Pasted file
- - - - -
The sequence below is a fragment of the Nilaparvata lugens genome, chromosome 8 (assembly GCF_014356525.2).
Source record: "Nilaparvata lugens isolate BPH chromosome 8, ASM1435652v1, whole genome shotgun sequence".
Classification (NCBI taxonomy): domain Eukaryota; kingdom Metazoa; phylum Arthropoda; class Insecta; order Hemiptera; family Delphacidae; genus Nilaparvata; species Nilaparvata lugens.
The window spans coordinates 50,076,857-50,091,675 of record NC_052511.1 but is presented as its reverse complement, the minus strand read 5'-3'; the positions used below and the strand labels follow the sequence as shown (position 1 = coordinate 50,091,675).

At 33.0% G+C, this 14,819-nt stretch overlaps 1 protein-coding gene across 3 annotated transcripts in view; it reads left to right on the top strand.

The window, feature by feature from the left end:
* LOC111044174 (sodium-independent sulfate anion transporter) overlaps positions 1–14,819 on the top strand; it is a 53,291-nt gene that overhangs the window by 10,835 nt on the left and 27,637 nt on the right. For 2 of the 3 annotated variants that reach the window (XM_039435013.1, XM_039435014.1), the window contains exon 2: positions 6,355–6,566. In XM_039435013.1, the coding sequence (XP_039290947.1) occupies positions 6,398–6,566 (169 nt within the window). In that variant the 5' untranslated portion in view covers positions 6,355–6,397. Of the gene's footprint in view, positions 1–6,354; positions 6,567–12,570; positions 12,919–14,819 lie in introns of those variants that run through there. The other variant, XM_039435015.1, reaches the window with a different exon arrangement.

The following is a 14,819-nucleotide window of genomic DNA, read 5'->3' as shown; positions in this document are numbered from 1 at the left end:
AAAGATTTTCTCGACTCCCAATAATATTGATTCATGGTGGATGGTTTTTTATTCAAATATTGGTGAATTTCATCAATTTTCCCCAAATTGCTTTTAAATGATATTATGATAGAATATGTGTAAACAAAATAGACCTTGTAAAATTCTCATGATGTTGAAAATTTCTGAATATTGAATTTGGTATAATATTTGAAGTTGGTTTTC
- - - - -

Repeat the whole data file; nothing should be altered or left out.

The sequence below is a fragment of the Nilaparvata lugens genome, chromosome 8 (assembly GCF_014356525.2).
Source record: "Nilaparvata lugens isolate BPH chromosome 8, ASM1435652v1, whole genome shotgun sequence".
Classification (NCBI taxonomy): domain Eukaryota; kingdom Metazoa; phylum Arthropoda; class Insecta; order Hemiptera; family Delphacidae; genus Nilaparvata; species Nilaparvata lugens.
The window spans coordinates 50,076,857-50,091,675 of record NC_052511.1 but is presented as its reverse complement, the minus strand read 5'-3'; the positions used below and the strand labels follow the sequence as shown (position 1 = coordinate 50,091,675).

At 33.0% G+C, this 14,819-nt stretch overlaps 1 protein-coding gene across 3 annotated transcripts in view; it reads left to right on the top strand.

The window, feature by feature from the left end:
* LOC111044174 (sodium-independent sulfate anion transporter) overlaps positions 1–14,819 on the top strand; it is a 53,291-nt gene that overhangs the window by 10,835 nt on the left and 27,637 nt on the right. For 2 of the 3 annotated variants that reach the window (XM_039435013.1, XM_039435014.1), the window contains exon 2: positions 6,355–6,566. In XM_039435013.1, the coding sequence (XP_039290947.1) occupies positions 6,398–6,566 (169 nt within the window). In that variant the 5' untranslated portion in view covers positions 6,355–6,397. Of the gene's footprint in view, positions 1–6,354; positions 6,567–12,570; positions 12,919–14,819 lie in introns of those variants that run through there. The other variant, XM_039435015.1, reaches the window with a different exon arrangement.

The following is a 14,819-nucleotide window of genomic DNA, read 5'->3' as shown; positions in this document are numbered from 1 at the left end:
AAAGATTTTCTCGACTCCCAATAATATTGATTCATGGTGGATGGTTTTTTATTCAAATATTGGTGAATTTCATCAATTTTCCCCAAATTGCTTTTAAATGATATTATGATAGAATATGTGTAAACAAAATAGACCTTGTAAAATTCTCATGATGTTGAAAATTTCTGAATATTGAATTTGGTATAATATTTGAAGTTGGTTTTC